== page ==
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Letter to the UN Special Representative in DRC on the massacres of Beni

26 August, 2016

Mr Maman Sidikou

United Nations Special Representative to the Secretary-General

Democratic Republic of Congo

Dear Mr. Maman Sidikou,

We are writing to share our concerns about the security situation in Beni town and across the territory, and our recommendations as to how MONUSCO can reinforce the protection of civilians there. On Saturday, 13 August as many as 50 confirmed people were massacred by unknown assailants in the city of Beni, Eastern DRC.

Twenty-eight people were kidnapped, including 18 children. This massacre is part of an unacceptable pattern that has seen the death of some 700 men, women, and children and the displacement of some 200,000 since October 2014. 2 Beni Civil Society has put the number much higher, and estimates that some 1200 people have been killed over two years.

Since the first verified killings on 2 October 2014, there have been some 107 group killings ranging from 1 individual death to the butchery of 120 men women, and children, often by machete. 3 These events raise serious concerns regarding MONUSCO’s response and its ability to fulfill its mandate to protect civilians.

The INGOs signatory to this letter see the following gaps in response:

  • Lack of community access to MONUSCO: Communities regularly cite that they do not know who to contact in MONUSCO for help, and despite being the second massacre to occur within Beni town, there is no established community alert network. FARDC commanders in the area informed NGOs and civil society that the shots heard around 19h30 were the result of fighting between moto drivers. Although done to prevent panic, such misinformation stalled the timely deployment of MONUSCO to the area, particularly as they were unable to cross-check it via direct consultations with communities.
  • Lack of knowledge on perpetrators: The violence in the Grand Nord is allegedly committed by a mix of armed elements, including ADF, Mai-Mai groups, and some elements of the FARDC. Yet understanding the relationships between the groups, and the motivations for the attacks remains unclear. Better knowledge of the existing networks of violence is critical to tailoring appropriate responses.
  • Lack of contingency planning: The current attack against civilians is rumored to be in response to a FARDC attack on an ADF base in Mwaliki at the end of July. Although this was not a joint operation, Resolution 2277 commits MONUSCO to “mitigating the risk to civilians before, during and after any military operation.” Contingency planning should extend beyond the immediate fallout of armed action.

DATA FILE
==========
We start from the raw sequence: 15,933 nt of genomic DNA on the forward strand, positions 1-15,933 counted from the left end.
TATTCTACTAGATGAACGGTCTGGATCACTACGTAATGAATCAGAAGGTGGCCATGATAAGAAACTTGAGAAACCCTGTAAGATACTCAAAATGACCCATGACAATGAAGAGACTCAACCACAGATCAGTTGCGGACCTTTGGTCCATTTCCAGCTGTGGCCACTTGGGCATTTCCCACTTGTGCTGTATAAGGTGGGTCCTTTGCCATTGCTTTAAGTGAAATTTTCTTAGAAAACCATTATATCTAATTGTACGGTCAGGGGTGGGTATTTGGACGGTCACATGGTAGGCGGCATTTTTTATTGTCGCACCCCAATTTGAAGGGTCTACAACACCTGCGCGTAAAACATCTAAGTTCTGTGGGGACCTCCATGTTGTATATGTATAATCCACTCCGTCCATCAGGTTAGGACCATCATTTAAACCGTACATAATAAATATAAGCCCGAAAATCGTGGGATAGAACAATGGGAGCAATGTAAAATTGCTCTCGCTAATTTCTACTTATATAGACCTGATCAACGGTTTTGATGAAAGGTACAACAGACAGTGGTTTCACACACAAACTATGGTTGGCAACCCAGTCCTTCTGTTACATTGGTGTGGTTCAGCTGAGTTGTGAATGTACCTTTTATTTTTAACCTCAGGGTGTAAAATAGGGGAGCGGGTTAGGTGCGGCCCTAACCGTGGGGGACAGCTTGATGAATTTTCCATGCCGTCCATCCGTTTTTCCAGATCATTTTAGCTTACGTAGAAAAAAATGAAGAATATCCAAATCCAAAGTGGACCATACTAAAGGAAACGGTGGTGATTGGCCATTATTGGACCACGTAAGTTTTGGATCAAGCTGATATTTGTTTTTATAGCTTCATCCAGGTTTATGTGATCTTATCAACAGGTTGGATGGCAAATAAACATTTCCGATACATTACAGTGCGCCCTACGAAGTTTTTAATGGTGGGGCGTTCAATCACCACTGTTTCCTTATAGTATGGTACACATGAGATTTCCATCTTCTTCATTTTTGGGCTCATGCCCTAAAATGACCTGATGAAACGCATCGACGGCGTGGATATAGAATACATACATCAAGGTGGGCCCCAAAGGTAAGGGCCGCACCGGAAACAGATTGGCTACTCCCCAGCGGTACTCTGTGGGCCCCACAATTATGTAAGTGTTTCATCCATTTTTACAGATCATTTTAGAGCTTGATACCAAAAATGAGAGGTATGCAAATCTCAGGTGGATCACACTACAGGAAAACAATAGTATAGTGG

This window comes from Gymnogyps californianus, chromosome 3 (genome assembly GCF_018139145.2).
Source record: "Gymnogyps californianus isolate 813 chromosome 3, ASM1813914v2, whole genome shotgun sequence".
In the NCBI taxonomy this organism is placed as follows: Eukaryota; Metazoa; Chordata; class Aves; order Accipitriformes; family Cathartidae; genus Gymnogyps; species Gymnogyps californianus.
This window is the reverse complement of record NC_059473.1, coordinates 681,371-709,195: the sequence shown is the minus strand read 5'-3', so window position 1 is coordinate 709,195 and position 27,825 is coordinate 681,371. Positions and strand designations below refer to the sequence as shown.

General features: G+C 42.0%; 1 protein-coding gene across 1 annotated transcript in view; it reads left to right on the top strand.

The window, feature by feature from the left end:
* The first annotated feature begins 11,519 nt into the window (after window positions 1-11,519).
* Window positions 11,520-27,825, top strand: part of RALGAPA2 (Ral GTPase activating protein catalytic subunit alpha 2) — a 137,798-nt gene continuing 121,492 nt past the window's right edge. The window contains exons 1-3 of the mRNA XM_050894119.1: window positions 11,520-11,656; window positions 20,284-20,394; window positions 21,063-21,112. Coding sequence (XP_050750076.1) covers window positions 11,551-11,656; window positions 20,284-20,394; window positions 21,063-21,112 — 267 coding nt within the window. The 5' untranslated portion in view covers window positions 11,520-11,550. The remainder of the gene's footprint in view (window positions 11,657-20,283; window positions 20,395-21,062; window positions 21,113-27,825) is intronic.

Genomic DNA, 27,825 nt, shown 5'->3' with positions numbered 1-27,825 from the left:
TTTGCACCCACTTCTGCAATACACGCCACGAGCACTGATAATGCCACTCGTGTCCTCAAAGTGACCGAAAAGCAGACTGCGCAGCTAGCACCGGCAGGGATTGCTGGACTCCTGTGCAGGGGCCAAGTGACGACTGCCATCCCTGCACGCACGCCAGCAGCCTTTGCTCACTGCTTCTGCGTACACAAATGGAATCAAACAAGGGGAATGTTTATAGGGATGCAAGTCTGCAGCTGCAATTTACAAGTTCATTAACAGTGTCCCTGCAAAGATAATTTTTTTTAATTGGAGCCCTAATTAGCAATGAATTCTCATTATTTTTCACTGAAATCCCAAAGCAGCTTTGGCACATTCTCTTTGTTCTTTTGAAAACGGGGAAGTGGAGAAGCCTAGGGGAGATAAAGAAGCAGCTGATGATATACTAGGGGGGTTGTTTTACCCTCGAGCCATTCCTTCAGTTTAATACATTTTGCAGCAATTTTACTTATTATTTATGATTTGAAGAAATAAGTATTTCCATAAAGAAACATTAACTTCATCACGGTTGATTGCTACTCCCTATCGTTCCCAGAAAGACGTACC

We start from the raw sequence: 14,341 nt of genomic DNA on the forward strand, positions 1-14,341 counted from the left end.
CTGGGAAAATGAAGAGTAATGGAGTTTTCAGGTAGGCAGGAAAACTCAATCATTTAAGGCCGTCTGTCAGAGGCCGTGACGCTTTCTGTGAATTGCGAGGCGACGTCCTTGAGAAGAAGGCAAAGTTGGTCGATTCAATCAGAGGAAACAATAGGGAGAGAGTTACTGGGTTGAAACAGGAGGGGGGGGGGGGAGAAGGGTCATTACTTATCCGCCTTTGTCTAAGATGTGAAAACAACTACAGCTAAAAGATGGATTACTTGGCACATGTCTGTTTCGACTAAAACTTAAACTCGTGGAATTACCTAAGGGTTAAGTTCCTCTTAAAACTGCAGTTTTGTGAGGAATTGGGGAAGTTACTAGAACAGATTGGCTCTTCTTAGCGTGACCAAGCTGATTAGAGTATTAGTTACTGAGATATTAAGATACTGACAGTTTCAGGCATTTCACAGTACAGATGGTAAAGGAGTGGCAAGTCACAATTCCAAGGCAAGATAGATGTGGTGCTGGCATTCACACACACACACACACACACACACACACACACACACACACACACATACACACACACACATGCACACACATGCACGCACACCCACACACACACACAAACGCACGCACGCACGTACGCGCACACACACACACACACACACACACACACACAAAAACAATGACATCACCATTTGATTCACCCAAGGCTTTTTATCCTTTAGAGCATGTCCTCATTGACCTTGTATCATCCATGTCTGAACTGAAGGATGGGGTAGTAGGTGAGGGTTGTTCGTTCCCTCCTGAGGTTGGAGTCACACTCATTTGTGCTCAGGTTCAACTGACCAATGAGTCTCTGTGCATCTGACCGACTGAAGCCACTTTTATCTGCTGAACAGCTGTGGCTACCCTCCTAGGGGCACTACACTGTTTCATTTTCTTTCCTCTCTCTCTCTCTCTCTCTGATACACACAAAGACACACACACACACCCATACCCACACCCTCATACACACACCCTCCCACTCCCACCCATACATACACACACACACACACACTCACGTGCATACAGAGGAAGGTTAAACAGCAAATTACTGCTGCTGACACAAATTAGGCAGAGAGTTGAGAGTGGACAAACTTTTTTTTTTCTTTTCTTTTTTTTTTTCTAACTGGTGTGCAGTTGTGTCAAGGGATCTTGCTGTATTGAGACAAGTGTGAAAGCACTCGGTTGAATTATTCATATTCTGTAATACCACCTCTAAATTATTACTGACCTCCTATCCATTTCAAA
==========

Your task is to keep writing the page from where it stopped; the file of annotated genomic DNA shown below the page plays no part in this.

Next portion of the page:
With the two-year anniversary of the first attack fast approaching, a comprehensive long-term response needs to be developed now, particularly in light of escalating violence around an uncertain electoral period.

We therefore urgently recommend the following:

  • To call for a general strengthening of MONUSCO civilian presence through-out Beni territory with an emphasis on communicating and listening to communities, and investing the resources to do so. Practically this should include:

    1) Increase regular consultation and communication with communities in Beni.

    Consultations should identify ways to improve security and mitigate protection risks, particularly concerning children. and be done through increased permanent presence of civilian staff in Beni, and increased presence of Community Liaison Assistants (CLAs) – emphasizing the deployment of more female CLAs.

    2) The establishment of an early warning system in Beni, using best practice from MONUSCO’s Community Alert Networks, enabling community members to directly raise alerts with MONUSCO. The system needs to be monitored and regular feedback provided to the community.

    3) Establishing a permanent MONUSCO Joint Mission Analysis Cell in Beni Town to develop a more nuanced understanding of the factors and motivations of the various armed actors in the Grand Nord. If such an assessment gathers credible evidence of crimes, perpetrators should be brought to justice.

    4) Enhancing the accountability toward populations by launching a formal investigation as to when and in what format MONUSCO receive alerts on the massacres in Beni territory, and to act on these findings. While it is true that MONUSCO receives many false alerts, those receiving them should be trained in verification procedures to ensure that they are only dismissed after proper follow-up. The results of the investigation should be reported publically, including the limits of existing structures, resources and mandate.

  • To push the DRC government to develop a security plan for the Beni region that involves local communities and MONUSCO in coordination with the Stabilization and Reconstruction Plan For Eastern DRC (STAREC), as per the I4S strategy and provincial stabilization plan.
  • To encourage the DRC government to keep leading an investigation on the Beni massacres since 2014 in the most transparent way possible no matter how sensitive the findings. The findings should be made public and those found guilty should be prosecuted in order to give the Beni population a sense of justice.

We thank you for your consideration and we would welcome the opportunity to discuss these issues with your further.


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Download the letter here.